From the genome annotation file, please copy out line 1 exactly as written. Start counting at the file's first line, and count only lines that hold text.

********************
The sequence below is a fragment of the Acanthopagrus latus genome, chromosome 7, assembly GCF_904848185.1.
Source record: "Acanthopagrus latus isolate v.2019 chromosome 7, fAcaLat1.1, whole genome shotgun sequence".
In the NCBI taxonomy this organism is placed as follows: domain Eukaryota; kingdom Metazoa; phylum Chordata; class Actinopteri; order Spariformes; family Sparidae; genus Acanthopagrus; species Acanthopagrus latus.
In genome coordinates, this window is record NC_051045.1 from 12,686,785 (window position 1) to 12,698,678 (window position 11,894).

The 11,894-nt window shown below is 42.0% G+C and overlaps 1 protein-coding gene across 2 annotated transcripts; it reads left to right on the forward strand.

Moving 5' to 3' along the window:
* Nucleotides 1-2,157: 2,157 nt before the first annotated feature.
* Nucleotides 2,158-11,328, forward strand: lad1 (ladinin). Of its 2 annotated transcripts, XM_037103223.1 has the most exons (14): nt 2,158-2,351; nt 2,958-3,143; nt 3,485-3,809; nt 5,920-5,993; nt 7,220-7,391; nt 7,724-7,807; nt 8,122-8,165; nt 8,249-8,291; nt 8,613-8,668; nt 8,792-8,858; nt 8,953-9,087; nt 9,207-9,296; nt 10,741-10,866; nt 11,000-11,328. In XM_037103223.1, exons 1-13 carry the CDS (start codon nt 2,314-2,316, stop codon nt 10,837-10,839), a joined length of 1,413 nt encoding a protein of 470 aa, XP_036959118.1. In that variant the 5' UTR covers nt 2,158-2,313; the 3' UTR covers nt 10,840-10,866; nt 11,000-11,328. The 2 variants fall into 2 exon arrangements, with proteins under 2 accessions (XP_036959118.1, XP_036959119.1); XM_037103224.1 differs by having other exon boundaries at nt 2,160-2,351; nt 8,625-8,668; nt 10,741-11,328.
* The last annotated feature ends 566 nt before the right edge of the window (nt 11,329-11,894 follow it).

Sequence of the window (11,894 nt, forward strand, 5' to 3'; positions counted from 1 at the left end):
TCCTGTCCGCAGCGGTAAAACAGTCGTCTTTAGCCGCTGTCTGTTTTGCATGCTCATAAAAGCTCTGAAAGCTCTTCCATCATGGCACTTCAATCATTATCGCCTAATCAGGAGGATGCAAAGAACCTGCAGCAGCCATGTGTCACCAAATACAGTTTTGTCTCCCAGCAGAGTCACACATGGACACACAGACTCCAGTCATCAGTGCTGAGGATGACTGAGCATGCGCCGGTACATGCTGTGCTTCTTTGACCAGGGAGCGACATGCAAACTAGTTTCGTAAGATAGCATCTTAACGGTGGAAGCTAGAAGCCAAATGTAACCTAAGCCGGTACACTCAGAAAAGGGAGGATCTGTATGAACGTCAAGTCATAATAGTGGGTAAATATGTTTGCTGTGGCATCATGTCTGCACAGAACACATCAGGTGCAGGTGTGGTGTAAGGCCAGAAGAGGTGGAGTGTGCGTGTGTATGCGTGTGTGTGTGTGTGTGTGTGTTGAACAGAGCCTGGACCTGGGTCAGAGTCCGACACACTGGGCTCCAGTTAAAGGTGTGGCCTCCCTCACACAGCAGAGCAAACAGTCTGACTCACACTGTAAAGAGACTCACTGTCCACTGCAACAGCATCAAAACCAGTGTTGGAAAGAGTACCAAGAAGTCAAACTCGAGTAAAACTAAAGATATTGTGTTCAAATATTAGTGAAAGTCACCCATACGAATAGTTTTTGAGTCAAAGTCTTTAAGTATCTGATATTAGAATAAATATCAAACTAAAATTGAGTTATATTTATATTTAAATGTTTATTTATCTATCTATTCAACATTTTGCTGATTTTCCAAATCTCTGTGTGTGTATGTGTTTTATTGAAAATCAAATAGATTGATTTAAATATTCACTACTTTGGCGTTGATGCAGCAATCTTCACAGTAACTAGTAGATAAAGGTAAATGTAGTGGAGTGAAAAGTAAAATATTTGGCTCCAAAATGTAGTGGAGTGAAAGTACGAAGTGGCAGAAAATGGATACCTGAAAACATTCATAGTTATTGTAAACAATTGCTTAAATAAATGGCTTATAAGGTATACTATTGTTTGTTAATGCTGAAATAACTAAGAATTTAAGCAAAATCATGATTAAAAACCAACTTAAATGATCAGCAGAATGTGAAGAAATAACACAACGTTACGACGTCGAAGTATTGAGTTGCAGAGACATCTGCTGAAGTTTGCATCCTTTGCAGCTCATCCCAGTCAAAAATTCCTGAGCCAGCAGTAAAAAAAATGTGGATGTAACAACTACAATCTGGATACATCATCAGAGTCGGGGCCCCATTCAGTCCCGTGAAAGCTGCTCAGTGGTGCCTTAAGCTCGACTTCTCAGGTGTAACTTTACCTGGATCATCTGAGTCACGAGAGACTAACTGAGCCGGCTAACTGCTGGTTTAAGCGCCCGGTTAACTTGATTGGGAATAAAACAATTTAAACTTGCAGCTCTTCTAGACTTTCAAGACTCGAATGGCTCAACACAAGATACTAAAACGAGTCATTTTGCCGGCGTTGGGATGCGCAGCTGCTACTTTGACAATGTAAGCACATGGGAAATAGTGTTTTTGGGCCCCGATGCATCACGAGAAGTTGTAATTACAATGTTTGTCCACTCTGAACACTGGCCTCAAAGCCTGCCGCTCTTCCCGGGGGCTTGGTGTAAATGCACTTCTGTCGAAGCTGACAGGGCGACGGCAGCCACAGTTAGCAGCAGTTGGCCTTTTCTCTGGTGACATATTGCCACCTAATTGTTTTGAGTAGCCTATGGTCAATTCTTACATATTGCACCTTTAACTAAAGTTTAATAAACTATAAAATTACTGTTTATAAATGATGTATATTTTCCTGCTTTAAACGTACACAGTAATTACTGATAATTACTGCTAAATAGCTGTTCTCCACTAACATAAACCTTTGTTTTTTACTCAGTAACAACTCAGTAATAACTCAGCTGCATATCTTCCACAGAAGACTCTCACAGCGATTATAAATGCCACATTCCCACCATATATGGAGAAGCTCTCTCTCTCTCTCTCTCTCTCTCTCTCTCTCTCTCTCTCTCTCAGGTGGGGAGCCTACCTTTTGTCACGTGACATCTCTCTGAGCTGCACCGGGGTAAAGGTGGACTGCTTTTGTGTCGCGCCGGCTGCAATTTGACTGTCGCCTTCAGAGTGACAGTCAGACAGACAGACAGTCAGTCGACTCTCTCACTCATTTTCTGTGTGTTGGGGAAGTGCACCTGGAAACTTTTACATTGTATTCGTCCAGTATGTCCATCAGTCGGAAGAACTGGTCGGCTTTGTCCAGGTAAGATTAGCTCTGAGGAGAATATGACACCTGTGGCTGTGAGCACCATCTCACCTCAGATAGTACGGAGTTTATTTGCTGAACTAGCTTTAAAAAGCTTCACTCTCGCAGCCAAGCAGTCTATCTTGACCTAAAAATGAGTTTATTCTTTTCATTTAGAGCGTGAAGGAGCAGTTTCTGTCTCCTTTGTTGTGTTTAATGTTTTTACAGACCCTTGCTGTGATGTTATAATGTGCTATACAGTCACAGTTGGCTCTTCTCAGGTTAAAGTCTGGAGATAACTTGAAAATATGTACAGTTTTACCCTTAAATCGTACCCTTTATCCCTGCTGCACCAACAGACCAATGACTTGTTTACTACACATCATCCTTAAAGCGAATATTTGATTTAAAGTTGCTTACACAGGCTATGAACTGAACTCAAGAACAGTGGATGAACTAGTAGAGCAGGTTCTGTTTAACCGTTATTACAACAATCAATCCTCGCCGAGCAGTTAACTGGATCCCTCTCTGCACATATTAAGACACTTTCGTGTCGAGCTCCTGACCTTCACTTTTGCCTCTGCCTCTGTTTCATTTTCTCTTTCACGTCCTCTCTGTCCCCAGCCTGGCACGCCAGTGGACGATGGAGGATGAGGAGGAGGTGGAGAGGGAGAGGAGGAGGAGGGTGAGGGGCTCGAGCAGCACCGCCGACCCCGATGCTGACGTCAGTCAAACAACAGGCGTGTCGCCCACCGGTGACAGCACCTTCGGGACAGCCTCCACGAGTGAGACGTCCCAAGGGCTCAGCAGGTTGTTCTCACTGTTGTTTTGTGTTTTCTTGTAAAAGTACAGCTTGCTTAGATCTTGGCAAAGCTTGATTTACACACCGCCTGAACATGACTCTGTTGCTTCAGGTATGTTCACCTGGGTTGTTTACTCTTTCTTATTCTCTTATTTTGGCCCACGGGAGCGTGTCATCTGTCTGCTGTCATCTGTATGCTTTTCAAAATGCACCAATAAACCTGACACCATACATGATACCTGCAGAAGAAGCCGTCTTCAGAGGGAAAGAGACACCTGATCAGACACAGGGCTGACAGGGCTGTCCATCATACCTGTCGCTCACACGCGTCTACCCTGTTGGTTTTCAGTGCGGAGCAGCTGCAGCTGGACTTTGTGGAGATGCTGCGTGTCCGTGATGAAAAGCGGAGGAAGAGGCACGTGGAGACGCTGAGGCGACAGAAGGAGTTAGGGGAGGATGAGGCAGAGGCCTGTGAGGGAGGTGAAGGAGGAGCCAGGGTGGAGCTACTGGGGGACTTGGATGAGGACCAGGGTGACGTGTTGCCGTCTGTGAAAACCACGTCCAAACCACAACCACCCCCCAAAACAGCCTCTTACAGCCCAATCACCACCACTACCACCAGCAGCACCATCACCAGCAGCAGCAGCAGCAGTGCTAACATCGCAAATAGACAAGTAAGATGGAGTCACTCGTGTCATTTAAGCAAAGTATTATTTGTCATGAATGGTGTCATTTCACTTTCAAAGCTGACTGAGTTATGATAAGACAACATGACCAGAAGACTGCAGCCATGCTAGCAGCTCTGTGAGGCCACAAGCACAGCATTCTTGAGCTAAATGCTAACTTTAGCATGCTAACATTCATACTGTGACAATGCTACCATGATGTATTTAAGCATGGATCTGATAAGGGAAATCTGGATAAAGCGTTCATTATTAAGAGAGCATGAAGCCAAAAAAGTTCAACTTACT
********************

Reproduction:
The sequence below is a fragment of the Acanthopagrus latus genome, chromosome 7, assembly GCF_904848185.1.